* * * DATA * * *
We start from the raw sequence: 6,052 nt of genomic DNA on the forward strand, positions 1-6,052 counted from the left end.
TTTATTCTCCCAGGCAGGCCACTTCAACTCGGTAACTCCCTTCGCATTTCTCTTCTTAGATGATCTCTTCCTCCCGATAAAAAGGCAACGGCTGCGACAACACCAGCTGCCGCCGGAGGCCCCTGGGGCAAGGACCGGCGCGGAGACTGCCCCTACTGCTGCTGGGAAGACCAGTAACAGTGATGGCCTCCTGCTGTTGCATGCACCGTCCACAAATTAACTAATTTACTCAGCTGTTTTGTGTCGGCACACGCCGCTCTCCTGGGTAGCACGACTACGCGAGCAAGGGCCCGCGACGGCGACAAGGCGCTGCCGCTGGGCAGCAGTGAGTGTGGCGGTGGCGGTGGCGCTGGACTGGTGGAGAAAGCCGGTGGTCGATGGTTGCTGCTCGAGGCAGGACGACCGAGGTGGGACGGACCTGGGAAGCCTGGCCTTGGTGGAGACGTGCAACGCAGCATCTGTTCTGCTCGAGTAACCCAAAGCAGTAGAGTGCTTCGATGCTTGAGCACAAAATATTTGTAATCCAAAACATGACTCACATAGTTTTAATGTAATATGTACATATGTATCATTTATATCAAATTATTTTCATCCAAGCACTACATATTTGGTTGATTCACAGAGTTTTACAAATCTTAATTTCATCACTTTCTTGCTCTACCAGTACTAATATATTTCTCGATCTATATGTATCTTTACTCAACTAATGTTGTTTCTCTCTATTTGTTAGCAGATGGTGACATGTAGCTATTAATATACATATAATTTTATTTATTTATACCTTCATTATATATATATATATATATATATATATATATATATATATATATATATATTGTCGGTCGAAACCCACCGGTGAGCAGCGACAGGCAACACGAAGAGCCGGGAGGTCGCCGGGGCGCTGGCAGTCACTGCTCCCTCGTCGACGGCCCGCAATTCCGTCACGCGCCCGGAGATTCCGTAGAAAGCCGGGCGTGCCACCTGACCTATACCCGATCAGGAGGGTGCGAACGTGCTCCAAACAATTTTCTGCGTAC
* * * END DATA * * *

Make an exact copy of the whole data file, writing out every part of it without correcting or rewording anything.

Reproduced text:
We start from the raw sequence: 6,052 nt of genomic DNA on the forward strand, positions 1-6,052 counted from the left end.
TTTATTCTCCCAGGCAGGCCACTTCAACTCGGTAACTCCCTTCGCATTTCTCTTCTTAGATGATCTCTTCCTCCCGATAAAAAGGCAACGGCTGCGACAACACCAGCTGCCGCCGGAGGCCCCTGGGGCAAGGACCGGCGCGGAGACTGCCCCTACTGCTGCTGGGAAGACCAGTAACAGTGATGGCCTCCTGCTGTTGCATGCACCGTCCACAAATTAACTAATTTACTCAGCTGTTTTGTGTCGGCACACGCCGCTCTCCTGGGTAGCACGACTACGCGAGCAAGGGCCCGCGACGGCGACAAGGCGCTGCCGCTGGGCAGCAGTGAGTGTGGCGGTGGCGGTGGCGCTGGACTGGTGGAGAAAGCCGGTGGTCGATGGTTGCTGCTCGAGGCAGGACGACCGAGGTGGGACGGACCTGGGAAGCCTGGCCTTGGTGGAGACGTGCAACGCAGCATCTGTTCTGCTCGAGTAACCCAAAGCAGTAGAGTGCTTCGATGCTTGAGCACAAAATATTTGTAATCCAAAACATGACTCACATAGTTTTAATGTAATATGTACATATGTATCATTTATATCAAATTATTTTCATCCAAGCACTACATATTTGGTTGATTCACAGAGTTTTACAAATCTTAATTTCATCACTTTCTTGCTCTACCAGTACTAATATATTTCTCGATCTATATGTATCTTTACTCAACTAATGTTGTTTCTCTCTATTTGTTAGCAGATGGTGACATGTAGCTATTAATATACATATAATTTTATTTATTTATACCTTCATTATATATATATATATATATATATATATATATATATATATATATATATATTGTCGGTCGAAACCCACCGGTGAGCAGCGACAGGCAACACGAAGAGCCGGGAGGTCGCCGGGGCGCTGGCAGTCACTGCTCCCTCGTCGACGGCCCGCAATTCCGTCACGCGCCCGGAGATTCCGTAGAAAGCCGGGCGTGCCACCTGACCTATACCCGATCAGGAGGGTGCGAACGTGCTCCAAACAATTTTCTGCGTAC